Town of Independence Bicentennial Celebration Begins with Ice Cream Social, view gallery

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A 200 year coronation and jail time in Whitesville

By Sandy Rigas

The smiles were wide as young and old gathered Wednesday evening on the lawn of the Whitesville Fire Department for an Ice Cream Social to start off the long-awaited Bicentennial Celebration of the Town of Independence.

Amidst a sunny summer sky and moderate temperatures, residents and former residents alike enjoyed ice cream and conversation, with music by Dick Pensyl, gathering under the tent, sitting in chairs on the lawn, and milling about on the sidewalk. Some of those with homes along Main Street enjoyed the party from their front porches and lawns.

 Adding color to the scene were the many bright and creative costumes of past eras, featuring bonnets and long skirts on women and girls, suspenders and short pants on young boys. Local resident Denny Shay was outfitted in a vintage “Daniel Boone/Davy Crockett” wild frontier costume.

Among the evening’s highlights was the coronation of the Bicentennial Court. The oldest town residents, Lyle Van Etten and Luella Kear, were crowned King & Queen, and Prince and Princess were Wrigley Smith and Ciarra Delill.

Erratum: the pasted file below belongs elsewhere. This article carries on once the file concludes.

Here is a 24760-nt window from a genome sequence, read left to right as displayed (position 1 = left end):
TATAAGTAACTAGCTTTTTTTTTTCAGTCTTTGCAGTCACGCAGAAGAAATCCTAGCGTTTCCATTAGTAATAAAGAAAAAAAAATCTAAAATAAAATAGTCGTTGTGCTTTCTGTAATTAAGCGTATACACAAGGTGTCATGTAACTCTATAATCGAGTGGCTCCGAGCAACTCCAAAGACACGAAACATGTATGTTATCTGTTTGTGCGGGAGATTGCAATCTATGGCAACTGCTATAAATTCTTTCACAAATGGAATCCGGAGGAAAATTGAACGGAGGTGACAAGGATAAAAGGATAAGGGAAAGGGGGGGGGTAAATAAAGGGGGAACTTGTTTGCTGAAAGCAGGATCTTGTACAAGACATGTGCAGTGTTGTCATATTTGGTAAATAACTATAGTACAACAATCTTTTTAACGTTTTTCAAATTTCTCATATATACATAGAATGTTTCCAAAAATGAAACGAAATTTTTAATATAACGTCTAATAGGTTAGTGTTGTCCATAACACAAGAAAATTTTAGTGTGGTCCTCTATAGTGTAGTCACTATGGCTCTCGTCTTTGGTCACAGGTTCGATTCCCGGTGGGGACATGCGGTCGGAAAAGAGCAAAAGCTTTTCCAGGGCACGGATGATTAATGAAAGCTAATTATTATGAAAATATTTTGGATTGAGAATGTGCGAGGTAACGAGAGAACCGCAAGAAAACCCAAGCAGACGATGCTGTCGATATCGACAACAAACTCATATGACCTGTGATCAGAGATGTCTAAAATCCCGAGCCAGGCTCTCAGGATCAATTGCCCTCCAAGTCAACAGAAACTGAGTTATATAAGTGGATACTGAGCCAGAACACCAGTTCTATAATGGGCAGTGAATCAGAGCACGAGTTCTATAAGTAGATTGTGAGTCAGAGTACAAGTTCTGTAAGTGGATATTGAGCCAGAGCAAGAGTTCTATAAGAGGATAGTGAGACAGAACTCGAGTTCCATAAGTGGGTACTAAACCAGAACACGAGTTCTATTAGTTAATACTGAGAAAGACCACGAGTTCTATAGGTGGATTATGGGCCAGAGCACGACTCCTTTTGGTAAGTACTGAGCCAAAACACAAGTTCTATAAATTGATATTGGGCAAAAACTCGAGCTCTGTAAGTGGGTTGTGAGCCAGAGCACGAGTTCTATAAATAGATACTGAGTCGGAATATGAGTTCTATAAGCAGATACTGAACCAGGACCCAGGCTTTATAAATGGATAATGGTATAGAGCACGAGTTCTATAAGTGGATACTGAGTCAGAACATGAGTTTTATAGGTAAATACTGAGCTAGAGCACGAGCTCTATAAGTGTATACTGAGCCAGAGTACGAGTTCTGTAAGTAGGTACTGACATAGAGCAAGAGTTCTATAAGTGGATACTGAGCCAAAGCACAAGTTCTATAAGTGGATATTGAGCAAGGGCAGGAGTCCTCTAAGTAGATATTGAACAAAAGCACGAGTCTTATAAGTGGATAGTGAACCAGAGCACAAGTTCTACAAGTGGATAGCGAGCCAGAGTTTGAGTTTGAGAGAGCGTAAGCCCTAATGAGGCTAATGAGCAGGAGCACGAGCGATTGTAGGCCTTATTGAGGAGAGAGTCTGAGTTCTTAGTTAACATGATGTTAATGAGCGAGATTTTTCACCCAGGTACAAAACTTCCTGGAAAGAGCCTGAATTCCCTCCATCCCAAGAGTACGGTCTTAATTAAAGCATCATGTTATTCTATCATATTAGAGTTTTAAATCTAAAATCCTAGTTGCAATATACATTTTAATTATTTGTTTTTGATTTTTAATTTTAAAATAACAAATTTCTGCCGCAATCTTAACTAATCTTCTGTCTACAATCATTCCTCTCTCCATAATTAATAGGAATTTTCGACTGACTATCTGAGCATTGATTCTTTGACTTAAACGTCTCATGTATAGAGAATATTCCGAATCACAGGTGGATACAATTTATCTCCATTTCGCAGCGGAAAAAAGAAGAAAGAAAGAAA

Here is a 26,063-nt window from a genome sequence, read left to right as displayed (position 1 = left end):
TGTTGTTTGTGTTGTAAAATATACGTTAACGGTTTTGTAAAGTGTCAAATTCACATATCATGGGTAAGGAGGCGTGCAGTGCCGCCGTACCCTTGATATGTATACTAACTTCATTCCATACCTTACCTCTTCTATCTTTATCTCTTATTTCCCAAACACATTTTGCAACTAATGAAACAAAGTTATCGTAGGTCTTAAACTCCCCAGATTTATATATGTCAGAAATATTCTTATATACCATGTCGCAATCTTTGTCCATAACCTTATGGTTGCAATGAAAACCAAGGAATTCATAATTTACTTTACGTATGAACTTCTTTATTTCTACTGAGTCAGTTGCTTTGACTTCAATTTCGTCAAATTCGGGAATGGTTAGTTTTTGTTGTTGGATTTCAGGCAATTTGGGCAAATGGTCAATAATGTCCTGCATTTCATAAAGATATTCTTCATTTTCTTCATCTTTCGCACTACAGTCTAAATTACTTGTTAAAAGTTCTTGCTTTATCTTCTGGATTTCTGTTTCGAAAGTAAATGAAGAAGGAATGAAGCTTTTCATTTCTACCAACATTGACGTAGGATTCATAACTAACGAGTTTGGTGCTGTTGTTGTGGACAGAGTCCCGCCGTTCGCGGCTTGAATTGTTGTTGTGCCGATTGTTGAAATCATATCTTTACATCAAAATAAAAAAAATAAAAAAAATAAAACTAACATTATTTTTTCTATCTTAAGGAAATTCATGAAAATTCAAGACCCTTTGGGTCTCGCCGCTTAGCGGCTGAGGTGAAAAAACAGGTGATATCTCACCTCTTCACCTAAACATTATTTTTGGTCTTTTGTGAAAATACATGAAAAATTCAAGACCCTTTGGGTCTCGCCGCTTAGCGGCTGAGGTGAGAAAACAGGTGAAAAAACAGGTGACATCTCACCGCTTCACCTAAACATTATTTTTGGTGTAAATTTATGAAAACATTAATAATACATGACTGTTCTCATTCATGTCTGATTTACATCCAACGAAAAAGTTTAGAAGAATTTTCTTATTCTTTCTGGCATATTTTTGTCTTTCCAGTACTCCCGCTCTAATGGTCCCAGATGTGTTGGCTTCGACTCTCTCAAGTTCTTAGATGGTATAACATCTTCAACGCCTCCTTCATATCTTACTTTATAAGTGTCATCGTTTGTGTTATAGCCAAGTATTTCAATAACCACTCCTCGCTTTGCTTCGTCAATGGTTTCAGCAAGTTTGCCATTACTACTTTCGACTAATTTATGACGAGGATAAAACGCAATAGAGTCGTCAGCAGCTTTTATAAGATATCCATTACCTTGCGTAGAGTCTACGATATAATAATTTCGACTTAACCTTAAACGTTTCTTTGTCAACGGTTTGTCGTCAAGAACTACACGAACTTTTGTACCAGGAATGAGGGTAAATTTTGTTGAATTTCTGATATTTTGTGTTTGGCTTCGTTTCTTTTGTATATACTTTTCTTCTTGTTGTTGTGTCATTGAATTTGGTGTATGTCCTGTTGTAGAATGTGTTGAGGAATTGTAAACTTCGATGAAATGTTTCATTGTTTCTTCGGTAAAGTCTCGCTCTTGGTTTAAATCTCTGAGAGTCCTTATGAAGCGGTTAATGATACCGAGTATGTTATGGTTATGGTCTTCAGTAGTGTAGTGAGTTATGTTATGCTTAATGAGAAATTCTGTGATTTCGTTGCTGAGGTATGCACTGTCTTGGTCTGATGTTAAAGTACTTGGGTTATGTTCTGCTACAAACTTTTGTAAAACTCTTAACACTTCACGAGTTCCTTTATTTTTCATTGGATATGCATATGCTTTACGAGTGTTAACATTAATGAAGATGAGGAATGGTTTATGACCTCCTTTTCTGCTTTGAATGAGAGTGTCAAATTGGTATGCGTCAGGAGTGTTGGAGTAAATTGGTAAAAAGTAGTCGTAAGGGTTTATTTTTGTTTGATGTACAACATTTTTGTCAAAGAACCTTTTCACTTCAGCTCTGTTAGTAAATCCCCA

Among the local dignitaries present were NY State Senator George Borrello and Allegany County Legislator Dwight Fanton. Representing State Assemblyman Joe Giglio was Community Liaison Deb Aumuck.

                                                            “The Jail – Resurrected”

            Of special interest and delight, besides the ice cream, especially to the young fry was the presence of the newly restored Town of Independence Jail, which was originally housed in the old American Legion, where “all business of law and order was conducted then,” said Jeri Reichman, Town of Independence Supervisor. “Lost” for years, the structure ended up in a hedgerow on Ike Fanton’s Farm, where it served for a time as a chicken coop and a pig pen.

            Bill Meunier, of the Independence Town Board, took on the arduous task of rehabilitating the Jail, which included “rebuilding the bottom,” he said. “It was about 90 hours of work to fix it up.” Looking around him at the smiling faces peering out from between the bars, he added, “It was worth it. The people are what we do it all for.”

            On loan right now for the Bicentennial, the Town of Independence hopes to give the restored Jail a permanent home at the Town Hall in Whitesville, Reichman said.

            In the meantime, children were lined up Wednesday evening with their parents for an opportunity to get inside the Jail and have their photos taken. The Jail will remain on display on the lawn at the Whitesville Fire Department.


The celebration continues Friday, here is the schedule:

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